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Frequently, I’m approached by people who ask what the best bargain in rifles is, and my response is always the same. “Get away from me or I’ll hit you with this stick.” (I carry a stick for just such occasions.)

Once we have the correct social order established, I explain that the best bargain is not a particular brand of rifle, but a used rifle, and particularly at the point in history. As we continue our descent from the First World to the Third, people are having to part with some very good guns. The true bargains are not the cheap guns that are selling cheaper because they are used, but the really good ones that no longer cost big money.

7 Reasons People Sell Used Guns

It’s natural to think that people trade in rifles because there’s something wrong with the gun. In fact, that’s not usually the case. Instead, they’ve hit the used-gun market for one of the following reasons.

1. Excessive Kick

Recoil Photo: Plenty of fine guns, like this Marlin 1895G in .45/70, end up on the used market because it kicks too hard for the previous owner.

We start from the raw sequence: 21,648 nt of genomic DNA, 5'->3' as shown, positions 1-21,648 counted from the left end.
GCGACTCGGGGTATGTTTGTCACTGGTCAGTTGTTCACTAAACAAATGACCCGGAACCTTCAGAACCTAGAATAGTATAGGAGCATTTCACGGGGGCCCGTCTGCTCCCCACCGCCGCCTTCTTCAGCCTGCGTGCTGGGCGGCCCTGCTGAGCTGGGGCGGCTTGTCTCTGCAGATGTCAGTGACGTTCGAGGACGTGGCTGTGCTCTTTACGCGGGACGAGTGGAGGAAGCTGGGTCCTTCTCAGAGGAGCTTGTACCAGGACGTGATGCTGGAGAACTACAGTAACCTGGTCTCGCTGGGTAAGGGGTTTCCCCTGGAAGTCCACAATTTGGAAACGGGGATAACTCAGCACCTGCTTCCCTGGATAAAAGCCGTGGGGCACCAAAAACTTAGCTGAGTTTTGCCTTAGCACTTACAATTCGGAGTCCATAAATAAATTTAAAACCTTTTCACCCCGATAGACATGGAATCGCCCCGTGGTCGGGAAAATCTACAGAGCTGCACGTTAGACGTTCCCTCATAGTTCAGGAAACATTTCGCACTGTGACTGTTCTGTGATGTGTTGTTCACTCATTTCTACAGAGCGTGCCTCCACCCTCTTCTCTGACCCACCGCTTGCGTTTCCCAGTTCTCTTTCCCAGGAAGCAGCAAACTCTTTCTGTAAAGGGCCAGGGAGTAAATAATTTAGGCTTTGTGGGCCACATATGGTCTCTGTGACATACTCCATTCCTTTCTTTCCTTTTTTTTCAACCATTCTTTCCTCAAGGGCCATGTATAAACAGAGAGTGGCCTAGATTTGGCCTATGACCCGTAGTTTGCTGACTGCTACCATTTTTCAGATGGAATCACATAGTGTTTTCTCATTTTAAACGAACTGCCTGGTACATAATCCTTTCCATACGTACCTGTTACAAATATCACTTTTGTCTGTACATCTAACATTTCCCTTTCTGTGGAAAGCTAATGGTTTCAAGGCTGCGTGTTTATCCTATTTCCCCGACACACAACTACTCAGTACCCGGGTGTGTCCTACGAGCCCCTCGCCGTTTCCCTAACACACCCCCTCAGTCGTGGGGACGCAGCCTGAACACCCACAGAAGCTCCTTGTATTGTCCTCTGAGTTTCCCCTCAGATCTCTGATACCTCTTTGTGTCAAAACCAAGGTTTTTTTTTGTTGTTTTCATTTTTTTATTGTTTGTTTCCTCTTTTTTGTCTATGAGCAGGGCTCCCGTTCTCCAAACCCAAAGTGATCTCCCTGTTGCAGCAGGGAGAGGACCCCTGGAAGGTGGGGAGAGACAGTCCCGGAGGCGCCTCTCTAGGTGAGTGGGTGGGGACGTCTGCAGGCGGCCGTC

The Marlin 1895G rifle.
Plenty of fine guns, like this Marlin 1895G in .45/70, end up on the used market because it kicks too hard for the previous owner. Marlin Firearms

2. Death

Gun owner takes a dirt nap. Kids are not interested in shooting, so the gun goes on sale.

3. Boredom

Owner loses interest in shooting for some reason.

4. Idiocy

OwnerI trades rifle to get something a gun writer wrote about (worst of all reasons to trade rifle).

5. Poverty

Owner get into financial trouble; guns go to raise money.

6. Moving

Owner moves to new locale were guns are not welcome. Has to get rid of guns before relocating.

7. Divorce

Husband and wife go to court. Judge hears both sides. Judge says give him or her everything. Gun collection goes to pay settlement.

Know What Used-Gun Grades Mean

Many reputable dealers give each used offering a grade—one of six standardized categories that denote the condition of the gun. If you’re going to buy a graded rifle, you need to know what those grades mean. So here they are.

1. Poor

The gun is pitted and rusted, may not be in working order, and may not be safe to shoot. Forget it.

2. Fair

It works and is safe to shoot, but it has taken a beating. Consider it only if it’s dirt cheap, and you don’t mind paying to have it touched up, or if you want to do the refinishing yourself, or if you just want something you can knock around.

3. Good

The rifle is in fine working order, but repairs or replacement parts may be needed. It should have 80 percent of its original finish.

4. Very Good

The gun should have more than 90 percent of its original finish, be in perfect working order, have no replacement parts, and need only very small repairs, if any.